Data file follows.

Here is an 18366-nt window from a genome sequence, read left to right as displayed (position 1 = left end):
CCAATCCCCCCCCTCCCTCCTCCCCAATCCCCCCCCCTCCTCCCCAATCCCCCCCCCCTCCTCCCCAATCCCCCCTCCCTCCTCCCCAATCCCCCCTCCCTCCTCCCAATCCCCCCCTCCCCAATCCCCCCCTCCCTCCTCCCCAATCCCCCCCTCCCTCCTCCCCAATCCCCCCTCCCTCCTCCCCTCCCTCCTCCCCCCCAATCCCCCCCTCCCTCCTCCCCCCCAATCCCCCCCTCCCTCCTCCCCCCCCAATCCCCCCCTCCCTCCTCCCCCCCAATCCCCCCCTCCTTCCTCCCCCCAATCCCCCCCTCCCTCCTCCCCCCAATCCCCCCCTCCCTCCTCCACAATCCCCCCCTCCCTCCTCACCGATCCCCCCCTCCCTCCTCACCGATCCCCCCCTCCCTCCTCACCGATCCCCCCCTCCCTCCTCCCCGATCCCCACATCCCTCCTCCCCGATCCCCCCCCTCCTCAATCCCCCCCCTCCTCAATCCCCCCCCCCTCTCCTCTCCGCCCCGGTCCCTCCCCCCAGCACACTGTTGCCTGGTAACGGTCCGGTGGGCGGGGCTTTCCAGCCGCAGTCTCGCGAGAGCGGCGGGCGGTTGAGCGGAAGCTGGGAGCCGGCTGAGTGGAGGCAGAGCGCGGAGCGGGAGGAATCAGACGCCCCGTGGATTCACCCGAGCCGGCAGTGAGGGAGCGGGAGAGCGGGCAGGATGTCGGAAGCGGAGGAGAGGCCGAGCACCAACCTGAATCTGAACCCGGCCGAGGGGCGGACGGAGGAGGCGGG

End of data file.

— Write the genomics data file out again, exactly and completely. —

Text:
Here is an 18366-nt window from a genome sequence, read left to right as displayed (position 1 = left end):
CCAATCCCCCCCCTCCCTCCTCCCCAATCCCCCCCCCTCCTCCCCAATCCCCCCCCCCTCCTCCCCAATCCCCCCTCCCTCCTCCCCAATCCCCCCTCCCTCCTCCCAATCCCCCCCTCCCCAATCCCCCCCTCCCTCCTCCCCAATCCCCCCCTCCCTCCTCCCCAATCCCCCCTCCCTCCTCCCCTCCCTCCTCCCCCCCAATCCCCCCCTCCCTCCTCCCCCCCAATCCCCCCCTCCCTCCTCCCCCCCCAATCCCCCCCTCCCTCCTCCCCCCCAATCCCCCCCTCCTTCCTCCCCCCAATCCCCCCCTCCCTCCTCCCCCCAATCCCCCCCTCCCTCCTCCACAATCCCCCCCTCCCTCCTCACCGATCCCCCCCTCCCTCCTCACCGATCCCCCCCTCCCTCCTCACCGATCCCCCCCTCCCTCCTCCCCGATCCCCACATCCCTCCTCCCCGATCCCCCCCCTCCTCAATCCCCCCCCTCCTCAATCCCCCCCCCCTCTCCTCTCCGCCCCGGTCCCTCCCCCCAGCACACTGTTGCCTGGTAACGGTCCGGTGGGCGGGGCTTTCCAGCCGCAGTCTCGCGAGAGCGGCGGGCGGTTGAGCGGAAGCTGGGAGCCGGCTGAGTGGAGGCAGAGCGCGGAGCGGGAGGAATCAGACGCCCCGTGGATTCACCCGAGCCGGCAGTGAGGGAGCGGGAGAGCGGGCAGGATGTCGGAAGCGGAGGAGAGGCCGAGCACCAACCTGAATCTGAACCCGGCCGAGGGGCGGACGGAGGAGGCGGG